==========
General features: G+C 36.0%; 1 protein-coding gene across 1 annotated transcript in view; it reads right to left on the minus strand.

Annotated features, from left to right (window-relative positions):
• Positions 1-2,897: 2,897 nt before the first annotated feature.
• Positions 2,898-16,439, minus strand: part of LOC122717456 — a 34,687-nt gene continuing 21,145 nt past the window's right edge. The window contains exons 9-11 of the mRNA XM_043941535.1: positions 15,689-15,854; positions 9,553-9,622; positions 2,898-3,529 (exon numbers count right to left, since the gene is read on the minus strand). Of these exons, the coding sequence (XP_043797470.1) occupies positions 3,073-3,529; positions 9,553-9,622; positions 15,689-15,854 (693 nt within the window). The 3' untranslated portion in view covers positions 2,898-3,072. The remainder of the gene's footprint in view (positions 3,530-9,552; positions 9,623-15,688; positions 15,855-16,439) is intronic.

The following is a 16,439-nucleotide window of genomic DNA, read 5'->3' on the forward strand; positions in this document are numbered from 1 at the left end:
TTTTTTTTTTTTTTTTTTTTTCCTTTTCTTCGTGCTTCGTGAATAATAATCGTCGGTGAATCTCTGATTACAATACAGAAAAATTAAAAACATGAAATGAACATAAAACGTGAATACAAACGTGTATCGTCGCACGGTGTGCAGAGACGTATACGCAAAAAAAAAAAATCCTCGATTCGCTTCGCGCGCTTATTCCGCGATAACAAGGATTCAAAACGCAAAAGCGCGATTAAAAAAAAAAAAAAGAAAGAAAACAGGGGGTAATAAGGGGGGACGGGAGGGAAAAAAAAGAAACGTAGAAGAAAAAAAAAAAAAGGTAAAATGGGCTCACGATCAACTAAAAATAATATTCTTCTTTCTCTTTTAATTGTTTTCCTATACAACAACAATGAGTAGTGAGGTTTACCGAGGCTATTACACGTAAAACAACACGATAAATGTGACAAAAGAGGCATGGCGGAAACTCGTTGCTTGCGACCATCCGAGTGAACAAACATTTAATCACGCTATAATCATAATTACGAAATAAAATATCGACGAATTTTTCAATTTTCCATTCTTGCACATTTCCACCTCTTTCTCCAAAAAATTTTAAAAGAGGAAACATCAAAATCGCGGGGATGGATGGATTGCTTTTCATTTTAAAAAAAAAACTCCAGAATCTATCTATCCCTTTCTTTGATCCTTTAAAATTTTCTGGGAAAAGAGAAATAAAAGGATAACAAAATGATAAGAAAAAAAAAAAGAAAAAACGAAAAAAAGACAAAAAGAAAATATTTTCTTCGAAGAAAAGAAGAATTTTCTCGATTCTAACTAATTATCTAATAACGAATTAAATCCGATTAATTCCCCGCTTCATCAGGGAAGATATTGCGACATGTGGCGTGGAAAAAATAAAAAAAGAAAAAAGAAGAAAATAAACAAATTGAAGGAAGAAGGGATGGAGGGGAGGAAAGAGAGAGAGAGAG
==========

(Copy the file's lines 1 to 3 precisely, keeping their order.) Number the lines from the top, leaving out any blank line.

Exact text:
General features: G+C 36.0%; 1 protein-coding gene across 1 annotated transcript in view; it reads right to left on the minus strand.

Annotated features, from left to right (window-relative positions):
• Positions 1-2,897: 2,897 nt before the first annotated feature.